Introduction: “If a tree falls in the forest where no one is around,
does it make any sound?” This is a rough recollection of one of those
brain-teasing Philosophy 101 questions that you were given in
college. Our lesson this week asks, “If a person violated the Ten
Commandments before they existed, was it sin?” “What if they existed
and the person simply did not know about them?” Applying this to
Jonah, how could the citizens of Ninevah be called “wicked” if they
did not have a standard for behavior? Let’s jump into the Bible and
find out!

  1. Wickedness and Knowledge

    1. Read Jonah 1:1-2. (Yes, I know we start here each week.)
      Have you ever gotten a speeding ticket when you did not
      know the speed limit?

      1. If so, did you complain to the police officer that
        the speed limit was not posted?

      2. Assume the speed limit is not posted, should the
        police be able to give you a ticket for speeding?

      3. Is it fair to say the citizens of Ninevah are wicked
        if they do not know what God requires of them?

    2. Our lesson (Monday)recites how one Assyrian king reported
      that when he captured a city he skinned the leaders of the
      city and publically displayed their skins, he impaled
      others on stakes, he cut off the arms and legs of others
      and others he sealed up alive in a wall. Among the
      average citizens he cut off ears, noses and fingers and
      poked out eyes. Young men and women he burned.

      1. Do you want a judgment for that Assyrian king?

        1. Should he be able to say in the judgment,
          “Sorry, God, no one ever told me that kind of
          thing was not appropriate behavior? Is that
          posted somewhere?”

      2. Given what I just told you about this Assyrian king,
        would you have had the same reaction as Jonah had to
        “preaching against” him?

      3. Why did God have to use any human at all? Why not
        give the evil Assyrian king a dream that told him to
        stop this kind of behavior?

    3. Read Genesis 20:1-5. On what basis did Abimelech, King of
      Gerar, say “it was not posted?

      1. Was “adultery” not posted?

      1. Or, was it the relationship between Abraham and Sarah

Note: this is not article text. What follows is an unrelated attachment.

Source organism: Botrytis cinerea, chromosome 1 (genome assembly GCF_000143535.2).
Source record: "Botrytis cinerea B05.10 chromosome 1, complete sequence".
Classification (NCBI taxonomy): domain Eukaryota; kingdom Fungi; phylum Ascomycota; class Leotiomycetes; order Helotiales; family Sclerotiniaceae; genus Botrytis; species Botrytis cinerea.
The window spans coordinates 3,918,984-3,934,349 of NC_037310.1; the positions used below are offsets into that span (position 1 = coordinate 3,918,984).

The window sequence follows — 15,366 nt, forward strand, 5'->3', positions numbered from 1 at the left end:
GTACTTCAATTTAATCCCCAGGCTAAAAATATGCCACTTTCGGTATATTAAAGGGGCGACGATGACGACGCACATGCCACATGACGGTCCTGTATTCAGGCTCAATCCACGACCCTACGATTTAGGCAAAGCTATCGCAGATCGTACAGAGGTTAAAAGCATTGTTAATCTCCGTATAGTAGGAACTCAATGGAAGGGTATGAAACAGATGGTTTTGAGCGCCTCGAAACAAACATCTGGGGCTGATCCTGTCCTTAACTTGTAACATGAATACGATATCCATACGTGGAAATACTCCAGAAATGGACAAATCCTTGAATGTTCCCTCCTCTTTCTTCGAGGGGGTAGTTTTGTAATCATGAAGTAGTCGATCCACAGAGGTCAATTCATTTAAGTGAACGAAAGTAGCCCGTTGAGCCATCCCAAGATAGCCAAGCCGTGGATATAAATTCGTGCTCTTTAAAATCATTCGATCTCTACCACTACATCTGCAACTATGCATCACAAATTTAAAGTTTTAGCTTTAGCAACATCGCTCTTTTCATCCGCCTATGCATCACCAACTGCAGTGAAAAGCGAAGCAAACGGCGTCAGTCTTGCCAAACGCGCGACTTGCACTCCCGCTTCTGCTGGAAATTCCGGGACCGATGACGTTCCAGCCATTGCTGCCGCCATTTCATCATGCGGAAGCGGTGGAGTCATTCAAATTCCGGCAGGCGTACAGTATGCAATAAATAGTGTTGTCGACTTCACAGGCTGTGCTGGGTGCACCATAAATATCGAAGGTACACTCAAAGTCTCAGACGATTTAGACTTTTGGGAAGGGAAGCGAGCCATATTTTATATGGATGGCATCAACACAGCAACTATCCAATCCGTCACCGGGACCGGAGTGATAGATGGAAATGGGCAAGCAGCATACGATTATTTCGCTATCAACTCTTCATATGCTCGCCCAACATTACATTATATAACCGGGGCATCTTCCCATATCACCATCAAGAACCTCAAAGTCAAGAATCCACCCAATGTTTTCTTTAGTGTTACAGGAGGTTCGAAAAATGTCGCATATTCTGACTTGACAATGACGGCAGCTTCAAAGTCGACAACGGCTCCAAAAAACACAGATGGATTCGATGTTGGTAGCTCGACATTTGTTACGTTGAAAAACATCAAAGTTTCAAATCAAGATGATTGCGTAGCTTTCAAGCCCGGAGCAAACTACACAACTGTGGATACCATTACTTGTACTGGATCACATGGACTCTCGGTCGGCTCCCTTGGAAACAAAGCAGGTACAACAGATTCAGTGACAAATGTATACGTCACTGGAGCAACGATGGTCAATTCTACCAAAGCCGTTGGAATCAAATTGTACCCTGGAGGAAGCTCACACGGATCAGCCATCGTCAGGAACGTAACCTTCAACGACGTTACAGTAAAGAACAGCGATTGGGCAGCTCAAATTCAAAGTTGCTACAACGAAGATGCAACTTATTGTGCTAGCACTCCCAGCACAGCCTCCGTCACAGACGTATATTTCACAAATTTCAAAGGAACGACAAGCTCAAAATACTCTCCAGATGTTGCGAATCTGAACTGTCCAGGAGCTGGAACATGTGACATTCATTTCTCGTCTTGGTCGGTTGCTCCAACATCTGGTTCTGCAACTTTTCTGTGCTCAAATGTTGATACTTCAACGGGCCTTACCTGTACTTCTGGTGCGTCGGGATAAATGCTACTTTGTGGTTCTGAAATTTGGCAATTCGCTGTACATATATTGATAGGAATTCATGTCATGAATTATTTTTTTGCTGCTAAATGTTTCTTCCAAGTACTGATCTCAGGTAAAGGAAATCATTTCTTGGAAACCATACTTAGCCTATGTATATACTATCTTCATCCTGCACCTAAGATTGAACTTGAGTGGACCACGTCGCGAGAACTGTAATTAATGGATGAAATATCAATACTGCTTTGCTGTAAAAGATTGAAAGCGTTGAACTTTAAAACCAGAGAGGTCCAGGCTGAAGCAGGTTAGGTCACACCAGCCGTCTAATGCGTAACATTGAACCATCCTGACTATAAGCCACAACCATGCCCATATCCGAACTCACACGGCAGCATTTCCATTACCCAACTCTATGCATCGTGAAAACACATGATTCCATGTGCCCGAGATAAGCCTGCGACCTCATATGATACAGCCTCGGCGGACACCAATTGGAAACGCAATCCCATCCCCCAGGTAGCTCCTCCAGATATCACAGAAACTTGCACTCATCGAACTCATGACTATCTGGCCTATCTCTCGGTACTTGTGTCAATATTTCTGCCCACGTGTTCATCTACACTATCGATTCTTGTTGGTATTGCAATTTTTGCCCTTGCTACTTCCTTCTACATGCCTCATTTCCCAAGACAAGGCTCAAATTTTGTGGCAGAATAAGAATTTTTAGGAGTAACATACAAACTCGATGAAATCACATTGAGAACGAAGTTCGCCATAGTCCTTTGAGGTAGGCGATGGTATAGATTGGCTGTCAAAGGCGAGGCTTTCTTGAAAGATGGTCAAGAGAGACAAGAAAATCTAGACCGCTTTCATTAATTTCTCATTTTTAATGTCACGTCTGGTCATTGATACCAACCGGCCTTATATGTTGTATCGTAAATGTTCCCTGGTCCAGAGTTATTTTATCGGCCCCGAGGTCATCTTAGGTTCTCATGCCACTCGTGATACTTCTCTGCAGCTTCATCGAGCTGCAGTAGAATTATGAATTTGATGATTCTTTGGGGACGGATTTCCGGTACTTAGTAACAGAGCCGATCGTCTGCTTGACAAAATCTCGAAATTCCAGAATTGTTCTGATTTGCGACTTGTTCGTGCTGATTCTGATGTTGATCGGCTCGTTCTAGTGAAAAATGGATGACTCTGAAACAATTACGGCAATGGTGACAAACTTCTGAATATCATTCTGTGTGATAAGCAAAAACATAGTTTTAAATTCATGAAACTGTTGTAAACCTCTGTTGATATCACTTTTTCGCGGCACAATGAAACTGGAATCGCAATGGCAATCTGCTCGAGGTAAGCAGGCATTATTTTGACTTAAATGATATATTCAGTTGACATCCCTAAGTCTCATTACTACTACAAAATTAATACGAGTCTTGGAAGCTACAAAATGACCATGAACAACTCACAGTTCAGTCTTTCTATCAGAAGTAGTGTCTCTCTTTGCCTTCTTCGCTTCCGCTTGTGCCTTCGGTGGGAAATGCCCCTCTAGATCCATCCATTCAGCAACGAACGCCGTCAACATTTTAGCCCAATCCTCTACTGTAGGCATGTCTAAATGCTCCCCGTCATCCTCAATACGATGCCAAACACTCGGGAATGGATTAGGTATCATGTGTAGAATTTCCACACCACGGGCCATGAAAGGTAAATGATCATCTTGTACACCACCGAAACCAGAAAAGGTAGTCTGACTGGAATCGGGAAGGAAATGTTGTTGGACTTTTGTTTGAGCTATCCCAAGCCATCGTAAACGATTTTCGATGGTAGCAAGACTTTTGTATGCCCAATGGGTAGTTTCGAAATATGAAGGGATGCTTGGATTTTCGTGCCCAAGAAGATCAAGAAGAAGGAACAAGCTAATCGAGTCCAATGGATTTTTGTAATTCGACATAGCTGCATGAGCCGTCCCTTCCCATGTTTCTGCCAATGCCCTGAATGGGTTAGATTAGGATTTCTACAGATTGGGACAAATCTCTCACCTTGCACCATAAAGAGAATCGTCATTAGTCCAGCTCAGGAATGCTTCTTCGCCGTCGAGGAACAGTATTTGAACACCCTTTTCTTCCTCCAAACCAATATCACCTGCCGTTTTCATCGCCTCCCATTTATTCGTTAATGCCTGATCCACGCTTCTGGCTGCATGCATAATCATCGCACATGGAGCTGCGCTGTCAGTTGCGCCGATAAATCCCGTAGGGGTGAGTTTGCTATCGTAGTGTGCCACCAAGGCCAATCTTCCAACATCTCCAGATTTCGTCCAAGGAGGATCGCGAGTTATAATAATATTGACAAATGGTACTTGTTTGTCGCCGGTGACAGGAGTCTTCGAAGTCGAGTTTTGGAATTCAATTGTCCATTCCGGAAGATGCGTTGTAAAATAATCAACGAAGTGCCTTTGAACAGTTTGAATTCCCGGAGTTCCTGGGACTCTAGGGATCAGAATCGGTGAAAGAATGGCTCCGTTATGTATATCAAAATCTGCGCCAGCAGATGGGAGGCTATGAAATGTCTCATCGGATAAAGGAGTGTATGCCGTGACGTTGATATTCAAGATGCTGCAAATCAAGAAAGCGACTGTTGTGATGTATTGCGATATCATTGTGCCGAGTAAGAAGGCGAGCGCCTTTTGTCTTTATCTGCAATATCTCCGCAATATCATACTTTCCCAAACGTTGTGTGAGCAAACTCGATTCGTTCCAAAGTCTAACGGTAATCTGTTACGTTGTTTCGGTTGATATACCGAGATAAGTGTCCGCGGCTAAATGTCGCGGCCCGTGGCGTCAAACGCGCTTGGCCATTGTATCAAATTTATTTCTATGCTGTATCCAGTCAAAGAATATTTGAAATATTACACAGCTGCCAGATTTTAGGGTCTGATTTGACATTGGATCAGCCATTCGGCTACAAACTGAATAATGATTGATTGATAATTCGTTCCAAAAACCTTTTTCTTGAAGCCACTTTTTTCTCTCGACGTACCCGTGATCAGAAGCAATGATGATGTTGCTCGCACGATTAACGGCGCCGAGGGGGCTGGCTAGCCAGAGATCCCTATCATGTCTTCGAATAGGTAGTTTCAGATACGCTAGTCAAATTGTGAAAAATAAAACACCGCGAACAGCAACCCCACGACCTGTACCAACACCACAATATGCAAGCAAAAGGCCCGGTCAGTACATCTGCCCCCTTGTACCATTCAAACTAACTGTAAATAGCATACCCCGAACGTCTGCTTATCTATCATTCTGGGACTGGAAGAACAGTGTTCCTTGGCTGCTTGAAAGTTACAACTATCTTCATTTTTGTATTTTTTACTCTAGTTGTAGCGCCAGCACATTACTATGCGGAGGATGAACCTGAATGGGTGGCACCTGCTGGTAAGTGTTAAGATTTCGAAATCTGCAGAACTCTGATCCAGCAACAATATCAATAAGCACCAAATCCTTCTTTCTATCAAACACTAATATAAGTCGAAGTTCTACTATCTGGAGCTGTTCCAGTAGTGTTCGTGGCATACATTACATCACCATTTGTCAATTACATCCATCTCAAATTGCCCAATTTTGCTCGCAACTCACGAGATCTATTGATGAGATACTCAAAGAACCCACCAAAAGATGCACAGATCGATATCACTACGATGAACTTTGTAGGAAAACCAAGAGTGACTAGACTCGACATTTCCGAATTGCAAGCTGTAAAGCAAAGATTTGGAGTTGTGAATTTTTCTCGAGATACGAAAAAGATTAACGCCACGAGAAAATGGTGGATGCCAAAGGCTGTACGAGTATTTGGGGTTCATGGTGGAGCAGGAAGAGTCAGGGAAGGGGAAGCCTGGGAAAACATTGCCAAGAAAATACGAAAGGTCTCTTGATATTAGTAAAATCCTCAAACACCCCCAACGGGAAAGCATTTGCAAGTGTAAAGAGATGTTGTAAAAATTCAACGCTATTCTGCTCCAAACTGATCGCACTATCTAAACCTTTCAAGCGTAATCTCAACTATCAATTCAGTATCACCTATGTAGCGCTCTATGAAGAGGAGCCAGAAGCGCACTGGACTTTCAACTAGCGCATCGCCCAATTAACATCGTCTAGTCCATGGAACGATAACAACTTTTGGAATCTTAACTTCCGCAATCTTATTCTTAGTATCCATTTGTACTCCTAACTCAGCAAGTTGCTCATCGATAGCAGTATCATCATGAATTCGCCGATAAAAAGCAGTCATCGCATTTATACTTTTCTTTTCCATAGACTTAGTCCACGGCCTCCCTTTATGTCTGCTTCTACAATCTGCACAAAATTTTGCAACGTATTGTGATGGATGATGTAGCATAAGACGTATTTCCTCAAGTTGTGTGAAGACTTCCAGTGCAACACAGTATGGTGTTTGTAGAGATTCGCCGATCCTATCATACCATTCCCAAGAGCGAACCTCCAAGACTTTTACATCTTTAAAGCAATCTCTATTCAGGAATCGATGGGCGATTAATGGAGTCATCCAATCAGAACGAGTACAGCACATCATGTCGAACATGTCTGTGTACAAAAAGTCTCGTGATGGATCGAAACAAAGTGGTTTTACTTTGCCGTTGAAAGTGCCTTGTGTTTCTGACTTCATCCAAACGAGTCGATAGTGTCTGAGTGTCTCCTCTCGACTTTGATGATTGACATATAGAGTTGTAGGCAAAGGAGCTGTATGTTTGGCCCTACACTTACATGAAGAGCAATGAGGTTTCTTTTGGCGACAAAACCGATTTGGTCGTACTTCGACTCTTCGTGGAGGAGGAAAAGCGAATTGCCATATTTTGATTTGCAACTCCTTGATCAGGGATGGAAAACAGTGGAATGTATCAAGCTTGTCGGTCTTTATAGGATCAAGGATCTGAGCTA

that was not posted? (He did not deny adultery was a
        problem, he denied he had taken a married woman.)

      2. What does this show us about Abimelech’s knowledge of
        the difference between good and evil? (It shows us
        that Abimelech knew that adultery was wrong.)

        1. Notice who warned Abimelech. Why not warn the
          king of Assyria in the same way?

      3. Did this event (Abraham and Abimelech) take place
        before or after the Ten Commandments were given at
        Mt. Sinai? (Before.)

    1. In the book of Job we find his friends telling him that
      his sin has caused all of his problems. Job denies that he
      has sinned. Let’s review a series of texts in Job 31:

      1. Read Job 31:1. What potential sin does Job
        acknowledge? (He not only acknowledges the sin of
        adultery, but he even adds the “gloss” that Jesus
        explained about lust. See Matthew 5:27-28.)

      2. Read Job 31:5-6. What potential sin does Job
        acknowledge? (Honesty. Compare Exodus 20:16.)

      3. Read Job 31:26-28. What potential sin does Job
        acknowledge? (Worshiping other gods. Compare Exodus

      4. Did these discussions about Job’s potential sins take
        place before or after the Ten Commandments were given
        at Sinai? (Before.)

    2. How can Job and Abimelech be discussing violations of the
      Ten Commandments before they were issued? How would they
      know these things were sin? (This strongly suggests to us